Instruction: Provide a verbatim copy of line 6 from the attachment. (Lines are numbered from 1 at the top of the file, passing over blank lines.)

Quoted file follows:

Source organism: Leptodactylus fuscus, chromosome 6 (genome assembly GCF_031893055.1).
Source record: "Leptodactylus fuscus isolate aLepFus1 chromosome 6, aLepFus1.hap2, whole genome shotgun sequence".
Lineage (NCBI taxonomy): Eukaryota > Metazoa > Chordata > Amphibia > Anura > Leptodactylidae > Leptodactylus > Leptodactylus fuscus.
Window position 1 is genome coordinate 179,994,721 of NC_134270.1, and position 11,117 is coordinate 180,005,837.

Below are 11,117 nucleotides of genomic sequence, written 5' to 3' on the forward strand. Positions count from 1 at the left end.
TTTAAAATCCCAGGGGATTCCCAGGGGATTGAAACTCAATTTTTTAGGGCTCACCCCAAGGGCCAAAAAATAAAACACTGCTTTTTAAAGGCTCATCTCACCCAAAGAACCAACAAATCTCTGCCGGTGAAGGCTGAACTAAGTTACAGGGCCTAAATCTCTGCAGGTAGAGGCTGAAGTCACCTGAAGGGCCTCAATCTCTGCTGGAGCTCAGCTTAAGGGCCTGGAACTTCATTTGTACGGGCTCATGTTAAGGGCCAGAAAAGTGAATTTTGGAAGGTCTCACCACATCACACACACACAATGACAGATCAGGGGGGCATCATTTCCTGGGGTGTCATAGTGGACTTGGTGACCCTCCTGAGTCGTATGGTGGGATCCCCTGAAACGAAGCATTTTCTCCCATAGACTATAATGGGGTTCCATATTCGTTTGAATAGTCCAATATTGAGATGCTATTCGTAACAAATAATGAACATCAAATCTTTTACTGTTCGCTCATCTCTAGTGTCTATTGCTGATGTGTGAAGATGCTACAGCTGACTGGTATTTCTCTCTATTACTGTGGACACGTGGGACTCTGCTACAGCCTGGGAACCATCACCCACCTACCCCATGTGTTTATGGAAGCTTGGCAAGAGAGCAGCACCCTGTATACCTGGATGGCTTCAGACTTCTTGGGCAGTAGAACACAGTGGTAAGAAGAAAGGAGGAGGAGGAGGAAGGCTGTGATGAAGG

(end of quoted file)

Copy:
TTTAAAATCCCAGGGGATTCCCAGGGGATTGAAACTCAATTTTTTAGGGCTCACCCCAAGGGCCAAAAAATAAAACACTGCTTTTTAAAGGCTCATCTCACCCAAAGAACCAACAAATCTCTGCCGGTGAAGGCTGAACTAAGTTACAGGGCCTAAATCTCTGCAGGTAGAGGCTGAAGTCACCTGAAGGGCCTCAATCTCTGCTGGAGCTCAGCTTAAGGGCCTGGAACTTCATTTGTACGGGCTCATGTTAAGGGCCAGAAAAGTGAATTTTGGAAGGTCTCACCACATCACACACACACAATGACAGATCAGGGGGGCATCATTTCCTGGGGTGTCATAGTGGACTTGGTGACCCTCCTGAGTCGTATGGTGGGATCCCCTGAAACGAAGCATTTTCTCCCATAGACTATAATGGGGTTCCATATTCGTTTGAATAGTCCAATATTGAGATGCTATTCGTAACAAATAATGAACATCAAATCTTTTACTGTTCGCTCATCTCTAGTGTCTATTGCTGATGTGTGAAGATGCTACAGCTGACTGGTATTTCTCTCTATTACTGTGGACACGTGGGACTCTGCTACAGCCTGGGAACCATCACCCACCTACCCCATGTGTTTATGGAAGCTTGGCAAGAGAGCAGCACCCTGTATACCTGGATGGCTTCAGACTTCTTGGGCAGTAGAACACAGTGGTAAGAAGAAAGGAGGAGGAGGAGGAAGGCTGTGATGAAGG